– Fault tolerance and failure recovery

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Design Approaches
• Deal with complexities of modern systems
• Separation of Policies and Mechanisms
– Policies - What should be done
– Mechanisms - How it should be done
– Levin, R., E. Cohen, W. Corwin, F. Pollack and W. Wulf,
"Policy/Mechanism Separation in HYDRA," Proceedings
of the 5th Symposium on Principles of Operating
Systems, 1975, pp. 132-140.
• Three common approaches:
– Layered Approach
– Kernel Approach
– Virtual Machine Approach
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Layered Approach
• Simplifies design, implementation and testing
• Modular by dividing OS into functional layers.
• References:
– Dijkstra, E. W., "The Structure of THE Multiprogramming System",
Communications of the ACM, May 1968, pp. 341-346.
– (Ring) Organick, E., The Multics System, MIT Press, Cambridge, MA. 1972.

Level Name Objects Example


13 Shell User programming env. Bash statements
environment

12 User process User process Quit,kill,suspend,resume


11 Directories Directories Create,destroy,attach,list
10 Devices External: printer,display Create,open,close
9 File system Files Create,open,close
8 Communications Pipes Crreate,open,close
7 Virtual memory Segments,pages Read,write,fetch
resource

6 Local secondary store Blocks,channel Read,write,fetch


5 Primitive process Process,semaphore Suspend,resume,wait
4 Interrupts Interrupt-handlers Invoke,mask,retry
3 Procedures Procedure,stack,display Mark stack,call,return
HW

2 Instruction set Evaluation stack Load,store,add


1 Electronic circuit Registers,gates,buses Clear,transfer,activate

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Kernel Based Approach


• Kernel contains a collection of primitives which are used to build the OS
• OS implements policy, Kernel implements mechanisms
• References:
– Brinch Hansen, P., "The Nucleus of a Multiprogramming System",
Communications of the ACM, Apr. 1970, pp. 238-241.
– Wulf, W., E. Cohen, W. Corwin, A. Jones, R. Levin, C. Pierson, and F. Pollack,
"HYDRA: The Kernel of a Multiprocessor Operating System",
Communications of the ACM, June 1974, pp. 337-345.

User Sys
User Applications Apps Services
kernel-user interface kernel-user interface

kernel (privileged) kernel (privileged)


hw-sw interface hw-sw interface
hardware hardware

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Virtual Machine Approach


• Virtual software layer over hardware
• Illusion of multiple instances of hardware
• Supports multiple instances of OSs
• References:
– Seawright, L., and R. MacKinnon, "VM/370 - A Study of
Multiplicity and Usefulness", IBM Systems Journal, 1979,
pp. 4-17.

VM1 VM2 VM3 VM4


Virtual machine software
Hardware

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Standard Abstractions and Resources


Processor
System Bus

Secondary Primary I/O Device


I/O Device
Storage Memory I/O Device
I/O Device

• Operating systems are extensions of the computer system upon


which they run.
– The above figure shows a simple computer model
• Common abstractions and models
– Process model: represent and manage resource access (sharing and
isolation), resource ownership (open files, etc), program state (data) and
execution context (threads). Models a running program.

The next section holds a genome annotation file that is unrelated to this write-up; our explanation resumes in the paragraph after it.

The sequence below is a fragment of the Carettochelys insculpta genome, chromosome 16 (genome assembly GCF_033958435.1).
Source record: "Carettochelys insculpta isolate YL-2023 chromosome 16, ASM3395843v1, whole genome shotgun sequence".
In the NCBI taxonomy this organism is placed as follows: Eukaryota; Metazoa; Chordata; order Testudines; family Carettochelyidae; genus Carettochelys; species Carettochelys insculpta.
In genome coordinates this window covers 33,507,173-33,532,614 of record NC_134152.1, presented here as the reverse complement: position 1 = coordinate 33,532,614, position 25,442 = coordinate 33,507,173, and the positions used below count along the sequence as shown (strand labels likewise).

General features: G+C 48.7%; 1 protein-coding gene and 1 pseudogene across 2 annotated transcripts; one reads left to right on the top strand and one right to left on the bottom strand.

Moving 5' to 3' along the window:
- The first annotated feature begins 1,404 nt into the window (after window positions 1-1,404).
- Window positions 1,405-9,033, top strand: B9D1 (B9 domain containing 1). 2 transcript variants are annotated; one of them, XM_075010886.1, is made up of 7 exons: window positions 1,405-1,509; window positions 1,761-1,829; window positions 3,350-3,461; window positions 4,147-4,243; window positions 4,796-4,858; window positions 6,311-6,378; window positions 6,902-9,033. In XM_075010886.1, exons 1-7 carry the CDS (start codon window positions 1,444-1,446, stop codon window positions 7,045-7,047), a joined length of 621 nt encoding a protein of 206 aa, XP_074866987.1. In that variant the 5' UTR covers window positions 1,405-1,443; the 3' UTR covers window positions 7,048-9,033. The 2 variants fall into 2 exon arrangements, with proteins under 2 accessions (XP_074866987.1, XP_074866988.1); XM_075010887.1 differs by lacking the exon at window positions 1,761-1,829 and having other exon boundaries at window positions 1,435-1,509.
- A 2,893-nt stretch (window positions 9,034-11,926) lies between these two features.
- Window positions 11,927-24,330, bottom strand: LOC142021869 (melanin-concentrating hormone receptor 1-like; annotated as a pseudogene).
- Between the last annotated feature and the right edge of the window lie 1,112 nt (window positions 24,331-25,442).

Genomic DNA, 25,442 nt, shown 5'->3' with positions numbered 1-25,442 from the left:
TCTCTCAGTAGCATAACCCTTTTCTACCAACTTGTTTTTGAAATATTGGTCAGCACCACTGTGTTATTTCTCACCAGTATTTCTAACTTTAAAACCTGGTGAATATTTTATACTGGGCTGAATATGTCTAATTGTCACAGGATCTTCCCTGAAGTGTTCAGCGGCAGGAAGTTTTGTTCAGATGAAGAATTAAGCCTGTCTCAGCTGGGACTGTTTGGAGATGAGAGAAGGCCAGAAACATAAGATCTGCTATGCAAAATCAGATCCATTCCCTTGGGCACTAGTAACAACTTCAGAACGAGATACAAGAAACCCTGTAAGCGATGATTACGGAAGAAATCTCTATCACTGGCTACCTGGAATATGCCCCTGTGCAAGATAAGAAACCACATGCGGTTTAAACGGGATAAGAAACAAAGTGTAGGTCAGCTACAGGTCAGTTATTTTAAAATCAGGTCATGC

– Memory model: manage the shared memory resource. Instructions and
data reside in main memory and are accessed there by the CPU.
– File systems: high-level abstraction of disk I/O
– Device I/O: network, keyboards, low-level disk, tapes, CDs, etc.
– Protection and Security:

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Examples of where you will find OSes


9 Servers: specialized for processing large volumes of
requests for a given service. Generally has a large number
of necessary resources.
9 web server, file server, print server, time-sharing systems for
interactive use, database management systems.
9 Desktops: specialized for single-user (or limited number
of users).
9 Generally has a GUI that is integral to system software
9 designed to minimize response time to user requests
9 Embedded systems: specialized for managing a limited
number of resources such as power, memory, I/O speed.
9 PDAs, cell phones, smart cards, automobiles.
9 Real-time systems: Specialized systems that must meet
stringent performance and behavior requirements.
9 The goal is to bound worst-case behavior
9 Medical devices, avionic systems, multi-media players, routers.
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Multiple Processor Systems


• Shared-memory multiprocessors: All processors share
the same global memory space and communicate
through it.
– Tightly-coupled.
• Message-passing multicomputer (Clusters): Computers
are interconnected by a high-speed interconnection
fabric. Each processor has its own local memory and
they communicate using the interconnect.
– May share secondary storage.
– Loosely coupled.
• Distributed systems: Each node is separate, standalone
computer and the message delay times over a WAN
can reach 100’s of msecs.
– Loosely coupled

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Why are we looking at UNIX?


• Historical significance
• Advanced features developed for or ported to
UNIX
• Availability of source code and research papers
• Importance to present and future research
activities at WashU
• Highlights key design and architectural issues

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Traditional UNIX kernel


• Bloated kernel
• Inflexible: supported single type of
– file system,
– process scheduling
– executable file format
• References:
– D. M. Ritchie, and K. Thompson, “The UNIX Time-Sharing System”,
Communications of the ACM, Vol. 17, No. 7, Jul. 1974, pp. 365-375.
– (just for fun) D. Milojicic, B. Bolosky, et al. "Operating Systems - Now and
in the Future", IEEE Concurrency, 7(1):12-21, January-March 1999

kernel
file virtual
loader
system memory
block dev char dev

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Designing and Building Systems


• See class handout